PubMed: The Effect of Route of Administration and Vehicle on the Pharmacokinetics of THC and CBD in Adult, Neonate, and Breastfed Sprague-Dawley Rats

PubMed: The Effect of Route of Administration and Vehicle on the Pharmacokinetics of THC and CBD in Adult, Neonate, and Breastfed Sprague-Dawley Rats

Cannabis Cannabinoid Res. 2023 Oct 18. doi: 10.1089/can.2023.0121. Online ahead of print.

ABSTRACT

Introduction: Basic pharmacokinetic (PK) and pharmacodynamic models of the phytocannabinoids Δ-9-tetrahydrocannabinol (THC) and cannabidiol (CBD) are critical for developing translational models of exposure and toxicity. The neonatal period is a particularly important time to study the effects of cannabinoids, yet there are few studies of cannabinoid PKs by different routes such as direct injection or breast milk ingestion. To study this question, we have developed a translationally relevant rodent model of perinatal cannabinoid administration by measuring plasma levels of THC and CBD after different routes and preparations of these drugs. Materials and Methods: Adult animals and pups were injected with THC or CBD either intraperitoneally or subcutaneously, and plasma was analyzed by liquid chromatography-tandem mass spectrometry to measure cannabinoid levels collected at specified intervals. We also tested the effect of preparation of the drug using an oil-based vehicle (sesame oil) and an aqueous vehicle (Tween). Finally, we measured the plasma levels of cannabinoids in neonatal pups that were transmitted through breast milk after intraperitoneal injection to nursing dams. Results: We observed differences in the PK profiles of cannabinoids in adults and neonatal pups that were dependent on the route of administration and type of vehicle. Cannabinoids prepared in aqueous vehicle, injected intraperitoneally, resulted in a high peak in plasma concentration, which rapidly decreased. In contrast, subcutaneous injections using sesame oil as a vehicle resulted in a slow rise and low plateau in plasma concentration. Intraperitoneal injections with sesame oil as a vehicle resulted in a slower rise compared with aqueous vehicle, but an earlier and higher peak compared with subcutaneous injection. Finally, the levels of THC and CBD that were similar to direct subcutaneous injections were measured in the plasma of pups nursing from intraperitoneally injected dams. Conclusions: The route of administration and the preparation of the drug have important and significant effects on the PK profiles of THC and CBD in rats. These results can be used to create different clinically relevant exposure paradigms in pups and adults, such as short high-dose exposure or a low-chronic exposure, each of which might have significant and varying effects on development.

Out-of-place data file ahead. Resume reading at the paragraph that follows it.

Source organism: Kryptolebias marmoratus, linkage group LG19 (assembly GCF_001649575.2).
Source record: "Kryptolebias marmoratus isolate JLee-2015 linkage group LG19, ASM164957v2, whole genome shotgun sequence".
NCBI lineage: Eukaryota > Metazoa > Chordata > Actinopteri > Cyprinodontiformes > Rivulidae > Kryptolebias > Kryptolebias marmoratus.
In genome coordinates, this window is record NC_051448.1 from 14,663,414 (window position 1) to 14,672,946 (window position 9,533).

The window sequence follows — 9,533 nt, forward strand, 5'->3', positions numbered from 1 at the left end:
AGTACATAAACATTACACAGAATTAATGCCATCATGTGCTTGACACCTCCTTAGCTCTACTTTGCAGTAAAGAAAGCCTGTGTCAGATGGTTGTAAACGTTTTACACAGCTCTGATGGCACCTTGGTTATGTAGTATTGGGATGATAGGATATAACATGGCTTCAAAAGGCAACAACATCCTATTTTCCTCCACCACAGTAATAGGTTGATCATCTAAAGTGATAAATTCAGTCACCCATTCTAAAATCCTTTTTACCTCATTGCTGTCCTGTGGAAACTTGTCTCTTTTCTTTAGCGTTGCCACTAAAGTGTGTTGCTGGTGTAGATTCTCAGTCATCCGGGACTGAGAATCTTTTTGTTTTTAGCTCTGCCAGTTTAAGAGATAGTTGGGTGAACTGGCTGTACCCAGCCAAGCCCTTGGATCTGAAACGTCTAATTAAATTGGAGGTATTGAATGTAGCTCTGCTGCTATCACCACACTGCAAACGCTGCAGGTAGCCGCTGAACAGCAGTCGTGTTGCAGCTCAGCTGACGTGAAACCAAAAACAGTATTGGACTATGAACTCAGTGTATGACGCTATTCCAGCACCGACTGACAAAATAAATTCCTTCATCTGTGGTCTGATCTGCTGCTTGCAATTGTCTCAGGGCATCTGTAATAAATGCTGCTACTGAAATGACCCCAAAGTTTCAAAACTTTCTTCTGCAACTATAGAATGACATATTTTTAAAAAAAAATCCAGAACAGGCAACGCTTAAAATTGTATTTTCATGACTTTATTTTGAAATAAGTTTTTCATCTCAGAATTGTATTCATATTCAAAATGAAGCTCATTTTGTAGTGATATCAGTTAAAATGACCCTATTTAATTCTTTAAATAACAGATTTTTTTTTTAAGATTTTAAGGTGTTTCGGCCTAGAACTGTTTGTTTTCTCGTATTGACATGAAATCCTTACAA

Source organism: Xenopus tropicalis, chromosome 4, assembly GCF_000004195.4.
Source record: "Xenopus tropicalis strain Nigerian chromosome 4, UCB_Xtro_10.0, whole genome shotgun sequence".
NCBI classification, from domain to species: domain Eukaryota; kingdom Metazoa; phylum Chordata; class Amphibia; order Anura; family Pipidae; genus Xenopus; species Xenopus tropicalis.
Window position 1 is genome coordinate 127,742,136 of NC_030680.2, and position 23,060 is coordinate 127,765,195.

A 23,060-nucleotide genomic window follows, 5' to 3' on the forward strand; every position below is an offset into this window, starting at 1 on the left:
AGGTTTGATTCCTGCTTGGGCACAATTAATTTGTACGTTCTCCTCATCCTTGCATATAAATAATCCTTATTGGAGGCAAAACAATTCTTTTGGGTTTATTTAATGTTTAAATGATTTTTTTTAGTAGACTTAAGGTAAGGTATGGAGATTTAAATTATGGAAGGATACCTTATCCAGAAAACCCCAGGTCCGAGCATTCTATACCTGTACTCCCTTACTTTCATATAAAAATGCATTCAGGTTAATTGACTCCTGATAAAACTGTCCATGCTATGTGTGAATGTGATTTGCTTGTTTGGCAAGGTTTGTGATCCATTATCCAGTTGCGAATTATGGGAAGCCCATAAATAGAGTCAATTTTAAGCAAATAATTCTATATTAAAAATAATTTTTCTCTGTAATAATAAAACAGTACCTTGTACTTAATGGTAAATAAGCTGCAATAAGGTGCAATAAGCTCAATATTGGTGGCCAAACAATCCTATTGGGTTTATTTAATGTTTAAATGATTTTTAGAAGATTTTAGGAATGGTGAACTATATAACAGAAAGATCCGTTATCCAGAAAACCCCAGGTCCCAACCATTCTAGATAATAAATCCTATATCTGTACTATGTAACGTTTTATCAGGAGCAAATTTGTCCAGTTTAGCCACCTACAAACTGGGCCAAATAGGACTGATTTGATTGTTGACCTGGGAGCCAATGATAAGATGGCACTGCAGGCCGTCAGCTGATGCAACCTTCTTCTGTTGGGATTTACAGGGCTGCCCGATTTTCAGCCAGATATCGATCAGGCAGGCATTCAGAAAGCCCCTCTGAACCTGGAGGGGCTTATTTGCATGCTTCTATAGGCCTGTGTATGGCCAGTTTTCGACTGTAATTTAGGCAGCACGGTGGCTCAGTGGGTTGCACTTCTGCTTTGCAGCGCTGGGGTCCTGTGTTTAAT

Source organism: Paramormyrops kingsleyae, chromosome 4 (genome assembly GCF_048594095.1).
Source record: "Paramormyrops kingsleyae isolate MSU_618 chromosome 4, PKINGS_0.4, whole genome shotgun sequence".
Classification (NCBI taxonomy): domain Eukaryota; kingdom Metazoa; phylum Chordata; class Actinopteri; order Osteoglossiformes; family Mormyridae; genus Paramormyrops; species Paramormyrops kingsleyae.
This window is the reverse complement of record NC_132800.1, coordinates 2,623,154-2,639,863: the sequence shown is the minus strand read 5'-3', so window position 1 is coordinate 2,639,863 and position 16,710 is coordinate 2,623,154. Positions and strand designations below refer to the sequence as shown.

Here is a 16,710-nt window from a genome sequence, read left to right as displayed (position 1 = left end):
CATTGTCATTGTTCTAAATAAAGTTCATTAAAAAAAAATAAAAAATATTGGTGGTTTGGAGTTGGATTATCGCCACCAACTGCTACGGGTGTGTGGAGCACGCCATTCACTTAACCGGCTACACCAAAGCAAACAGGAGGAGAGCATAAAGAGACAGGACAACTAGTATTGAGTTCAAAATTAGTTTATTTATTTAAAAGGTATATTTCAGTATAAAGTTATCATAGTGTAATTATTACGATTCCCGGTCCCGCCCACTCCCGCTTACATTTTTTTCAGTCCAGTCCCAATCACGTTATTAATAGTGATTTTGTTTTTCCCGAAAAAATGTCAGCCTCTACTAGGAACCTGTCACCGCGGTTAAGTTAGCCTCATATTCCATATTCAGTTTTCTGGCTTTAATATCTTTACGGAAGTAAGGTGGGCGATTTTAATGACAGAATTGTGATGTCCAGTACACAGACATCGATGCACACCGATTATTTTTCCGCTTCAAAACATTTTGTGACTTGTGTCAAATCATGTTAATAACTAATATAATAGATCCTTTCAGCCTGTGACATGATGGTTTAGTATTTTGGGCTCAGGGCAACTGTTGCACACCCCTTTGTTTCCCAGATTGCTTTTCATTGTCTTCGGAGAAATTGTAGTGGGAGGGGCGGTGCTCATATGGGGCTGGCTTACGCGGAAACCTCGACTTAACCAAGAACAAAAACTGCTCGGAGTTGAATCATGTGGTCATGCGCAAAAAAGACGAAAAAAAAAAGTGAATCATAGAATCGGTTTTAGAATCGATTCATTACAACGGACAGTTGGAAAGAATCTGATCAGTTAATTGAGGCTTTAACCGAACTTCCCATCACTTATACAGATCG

PMID:37852006 | DOI:10.1089/can.2023.0121

https://pubmed.ncbi.nlm.nih.gov/37852006/?utm_source=Chrome&utm_medium=rss&utm_campaign=pubmed-2&utm_content=1NqsX9BbHlDygQ8TcgAlJilHgPpiuKQtyIr–a3-xbLzPoB9xM&fc=20220928170152&ff=20231018190556&v=2.17.9.post6+86293ac October 18, 2023 10:00 am